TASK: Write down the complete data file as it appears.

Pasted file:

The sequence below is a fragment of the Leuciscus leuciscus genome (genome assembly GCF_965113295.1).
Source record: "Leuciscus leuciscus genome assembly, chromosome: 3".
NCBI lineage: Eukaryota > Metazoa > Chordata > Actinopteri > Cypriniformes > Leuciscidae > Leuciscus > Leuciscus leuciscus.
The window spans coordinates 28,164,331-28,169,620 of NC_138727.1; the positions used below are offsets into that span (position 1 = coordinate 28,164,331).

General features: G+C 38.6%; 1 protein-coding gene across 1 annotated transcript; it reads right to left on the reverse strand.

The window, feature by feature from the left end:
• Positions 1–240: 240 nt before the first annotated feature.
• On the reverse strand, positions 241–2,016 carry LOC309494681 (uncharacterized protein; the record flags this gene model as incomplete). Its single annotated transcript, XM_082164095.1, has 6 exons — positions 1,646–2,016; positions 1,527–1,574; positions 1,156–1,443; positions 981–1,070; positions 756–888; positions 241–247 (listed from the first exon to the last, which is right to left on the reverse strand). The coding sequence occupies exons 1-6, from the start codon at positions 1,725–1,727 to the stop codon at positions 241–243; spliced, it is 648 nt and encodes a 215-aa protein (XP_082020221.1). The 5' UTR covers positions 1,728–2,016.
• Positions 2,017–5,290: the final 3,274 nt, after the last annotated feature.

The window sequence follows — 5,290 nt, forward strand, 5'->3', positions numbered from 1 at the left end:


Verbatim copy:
The sequence below is a fragment of the Leuciscus leuciscus genome (genome assembly GCF_965113295.1).
Source record: "Leuciscus leuciscus genome assembly, chromosome: 3".
NCBI lineage: Eukaryota > Metazoa > Chordata > Actinopteri > Cypriniformes > Leuciscidae > Leuciscus > Leuciscus leuciscus.
The window spans coordinates 28,164,331-28,169,620 of NC_138727.1; the positions used below are offsets into that span (position 1 = coordinate 28,164,331).

General features: G+C 38.6%; 1 protein-coding gene across 1 annotated transcript; it reads right to left on the reverse strand.

The window, feature by feature from the left end:
• Positions 1–240: 240 nt before the first annotated feature.
• On the reverse strand, positions 241–2,016 carry LOC309494681 (uncharacterized protein; the record flags this gene model as incomplete). Its single annotated transcript, XM_082164095.1, has 6 exons — positions 1,646–2,016; positions 1,527–1,574; positions 1,156–1,443; positions 981–1,070; positions 756–888; positions 241–247 (listed from the first exon to the last, which is right to left on the reverse strand). The coding sequence occupies exons 1-6, from the start codon at positions 1,725–1,727 to the stop codon at positions 241–243; spliced, it is 648 nt and encodes a 215-aa protein (XP_082020221.1). The 5' UTR covers positions 1,728–2,016.
• Positions 2,017–5,290: the final 3,274 nt, after the last annotated feature.

The window sequence follows — 5,290 nt, forward strand, 5'->3', positions numbered from 1 at the left end: